The 3 Kings – Review by Frances Winston
Single fathers have been in the news a lot in recent years as they fight for the same rights as women in their situation so it was only a matter of time before someone addressed them in the arts. Step forward Tina Noonan with her second offering following the acclaimed The Prodger. All the action is set on a sofa as Ken King and his two sons Jules and Mark watch a football match. The staging is simplistic but effective – so much so that I overheard a woman behind me commenting on a crooked picture that was hanging on the stage saying “you can tell there’s no woman in their household because she would have straightened that!”
Although she is not physically there the spectre of Mrs King looms large after she left her husband and children for a man she met on holiday. Both sons harbour bitterness towards her while Ken is just trying to keep body and soul together. However when she contacts Ken seeking a divorce so she can remarry it is only a matter of time before some long buried secrets are exposed and he and his sons are forced to confront the reality of their situation.
The story isn’t especially outlandish or shocking – similar things have happened in households all over Ireland. As such this could easily have been a tedious watch but what really lifts it is the chemistry between the three actors and their performances. Owen O’Gorman does a great job of conveying Ken’s helplessness. He is a man lost but who can’t show weakness in front of his sons. Former Fair City star Gary O’Nuallain is well cast as eldest son Jules whose resentment and hatred towards his mother is merely a defence mechanism to mask his hurt at her abandonment. Meanwhile Edmund Tucker, in his stage debut, is engaging as the intellectual youngest son Mark. At times his lack of experience does show but for someone who has never performed in front of audiences before he does a sterling job and it bodes well for any future acting ambitions.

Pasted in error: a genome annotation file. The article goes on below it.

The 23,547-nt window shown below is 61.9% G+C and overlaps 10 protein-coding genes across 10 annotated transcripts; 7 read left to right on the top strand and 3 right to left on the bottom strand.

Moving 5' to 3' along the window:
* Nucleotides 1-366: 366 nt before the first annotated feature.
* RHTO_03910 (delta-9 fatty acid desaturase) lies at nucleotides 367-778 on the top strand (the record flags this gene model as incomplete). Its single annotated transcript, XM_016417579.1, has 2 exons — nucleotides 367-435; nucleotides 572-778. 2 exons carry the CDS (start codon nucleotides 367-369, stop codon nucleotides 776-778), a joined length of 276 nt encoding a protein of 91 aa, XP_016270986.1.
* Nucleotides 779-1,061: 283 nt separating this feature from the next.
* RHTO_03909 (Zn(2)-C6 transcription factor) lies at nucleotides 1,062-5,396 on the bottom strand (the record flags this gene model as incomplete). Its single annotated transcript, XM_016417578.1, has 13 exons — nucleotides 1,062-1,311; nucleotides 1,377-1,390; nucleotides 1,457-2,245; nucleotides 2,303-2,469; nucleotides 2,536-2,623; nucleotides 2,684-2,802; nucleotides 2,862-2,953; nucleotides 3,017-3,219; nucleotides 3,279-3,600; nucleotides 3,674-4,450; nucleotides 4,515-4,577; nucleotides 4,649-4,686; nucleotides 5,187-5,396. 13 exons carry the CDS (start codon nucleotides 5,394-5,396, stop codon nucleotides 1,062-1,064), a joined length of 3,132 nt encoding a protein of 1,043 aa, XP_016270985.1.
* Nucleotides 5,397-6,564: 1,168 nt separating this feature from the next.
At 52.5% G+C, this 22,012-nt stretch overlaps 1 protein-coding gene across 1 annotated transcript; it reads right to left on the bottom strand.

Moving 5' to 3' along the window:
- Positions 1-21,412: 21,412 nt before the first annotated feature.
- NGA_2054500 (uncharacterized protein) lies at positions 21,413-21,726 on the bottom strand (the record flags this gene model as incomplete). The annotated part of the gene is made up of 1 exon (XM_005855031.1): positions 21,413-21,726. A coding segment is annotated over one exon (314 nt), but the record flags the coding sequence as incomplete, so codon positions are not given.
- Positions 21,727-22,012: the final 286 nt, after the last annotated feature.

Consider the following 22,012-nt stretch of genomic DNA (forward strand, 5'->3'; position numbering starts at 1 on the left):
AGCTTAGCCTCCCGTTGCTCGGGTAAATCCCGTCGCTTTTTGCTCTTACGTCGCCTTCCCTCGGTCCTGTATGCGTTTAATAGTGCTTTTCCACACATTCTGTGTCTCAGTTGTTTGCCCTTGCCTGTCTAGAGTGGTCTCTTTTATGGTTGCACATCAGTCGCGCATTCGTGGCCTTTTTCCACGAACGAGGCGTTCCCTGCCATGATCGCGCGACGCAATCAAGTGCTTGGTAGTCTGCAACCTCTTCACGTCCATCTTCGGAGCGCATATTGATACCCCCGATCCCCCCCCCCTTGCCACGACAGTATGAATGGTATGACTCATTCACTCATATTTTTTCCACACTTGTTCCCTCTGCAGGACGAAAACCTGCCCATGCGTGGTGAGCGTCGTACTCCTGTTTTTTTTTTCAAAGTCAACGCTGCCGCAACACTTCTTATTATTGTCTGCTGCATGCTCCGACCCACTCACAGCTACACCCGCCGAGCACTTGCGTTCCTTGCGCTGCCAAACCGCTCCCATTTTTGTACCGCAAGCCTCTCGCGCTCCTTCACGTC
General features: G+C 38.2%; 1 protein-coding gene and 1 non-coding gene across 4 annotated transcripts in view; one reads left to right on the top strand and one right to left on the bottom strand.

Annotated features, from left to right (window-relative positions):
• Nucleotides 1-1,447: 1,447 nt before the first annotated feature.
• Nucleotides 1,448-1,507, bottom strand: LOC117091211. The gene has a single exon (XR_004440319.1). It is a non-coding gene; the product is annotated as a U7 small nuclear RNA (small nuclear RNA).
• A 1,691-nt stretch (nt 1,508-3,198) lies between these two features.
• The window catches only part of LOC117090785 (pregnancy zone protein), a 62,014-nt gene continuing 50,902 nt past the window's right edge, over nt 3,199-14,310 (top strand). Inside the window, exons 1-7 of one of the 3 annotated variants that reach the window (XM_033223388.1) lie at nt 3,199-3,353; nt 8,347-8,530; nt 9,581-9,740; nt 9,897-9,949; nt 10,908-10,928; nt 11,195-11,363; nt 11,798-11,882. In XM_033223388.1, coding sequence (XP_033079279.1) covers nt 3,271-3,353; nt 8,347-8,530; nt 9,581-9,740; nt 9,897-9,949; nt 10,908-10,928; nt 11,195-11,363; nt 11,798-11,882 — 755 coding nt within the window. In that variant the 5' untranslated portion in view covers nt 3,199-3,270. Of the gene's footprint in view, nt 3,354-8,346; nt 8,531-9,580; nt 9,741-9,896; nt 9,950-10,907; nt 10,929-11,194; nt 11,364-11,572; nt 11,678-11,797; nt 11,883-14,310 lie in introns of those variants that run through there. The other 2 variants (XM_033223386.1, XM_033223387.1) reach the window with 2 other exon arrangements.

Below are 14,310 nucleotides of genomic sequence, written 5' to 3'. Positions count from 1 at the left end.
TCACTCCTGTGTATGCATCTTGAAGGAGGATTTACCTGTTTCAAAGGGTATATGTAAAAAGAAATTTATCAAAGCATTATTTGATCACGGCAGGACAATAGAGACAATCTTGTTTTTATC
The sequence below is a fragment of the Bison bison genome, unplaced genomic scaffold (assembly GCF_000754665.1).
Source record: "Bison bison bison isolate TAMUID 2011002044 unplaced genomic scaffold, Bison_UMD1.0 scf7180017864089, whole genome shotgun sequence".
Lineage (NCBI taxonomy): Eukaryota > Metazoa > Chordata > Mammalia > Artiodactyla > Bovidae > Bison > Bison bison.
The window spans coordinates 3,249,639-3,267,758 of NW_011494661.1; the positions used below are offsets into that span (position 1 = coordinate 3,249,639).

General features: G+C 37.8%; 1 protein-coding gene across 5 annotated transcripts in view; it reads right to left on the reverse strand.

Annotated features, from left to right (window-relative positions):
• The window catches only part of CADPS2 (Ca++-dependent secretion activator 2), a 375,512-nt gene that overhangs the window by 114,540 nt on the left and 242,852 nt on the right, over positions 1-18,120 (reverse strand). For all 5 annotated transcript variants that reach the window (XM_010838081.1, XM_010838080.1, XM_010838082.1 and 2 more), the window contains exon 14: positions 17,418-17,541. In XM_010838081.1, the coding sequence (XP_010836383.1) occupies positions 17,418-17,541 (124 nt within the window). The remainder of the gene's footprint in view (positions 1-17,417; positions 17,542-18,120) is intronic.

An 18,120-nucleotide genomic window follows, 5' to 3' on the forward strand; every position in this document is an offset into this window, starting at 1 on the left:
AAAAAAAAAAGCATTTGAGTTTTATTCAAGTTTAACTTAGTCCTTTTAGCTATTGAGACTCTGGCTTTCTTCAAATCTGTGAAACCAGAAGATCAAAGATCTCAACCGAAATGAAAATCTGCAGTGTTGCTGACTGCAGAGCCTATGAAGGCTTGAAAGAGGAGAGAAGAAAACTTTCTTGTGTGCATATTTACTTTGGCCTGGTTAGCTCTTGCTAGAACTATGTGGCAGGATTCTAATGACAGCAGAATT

Theatre Upstairs is a perfect setting for a play like this as its intimacy almost makes you feel as if you are in the living room with the trio. I don’t think it would work in a much larger venue as you would lose the sense of voyeurism that you get in a smaller setting. At an hour long this doesn’t outstay its welcome. It manages to find the balance between humour and heartfelt and it is never overly sentimental. It’s not the kind of work that you will analyze for hours after watching it but it is an entertaining and engaging watch that leaves audience members satisfied.
The 3 Kings runs in Theatre Upstairs until Feb 22nd.
Dates: February 11th-22nd 2014 (Tue-Sat 1pm, Thursday/Friday/Saturday 7pm) €10/ 8 Venue:
Theatre Upstairs @ Lanigans, 10 Eden Quay, Dublin 1.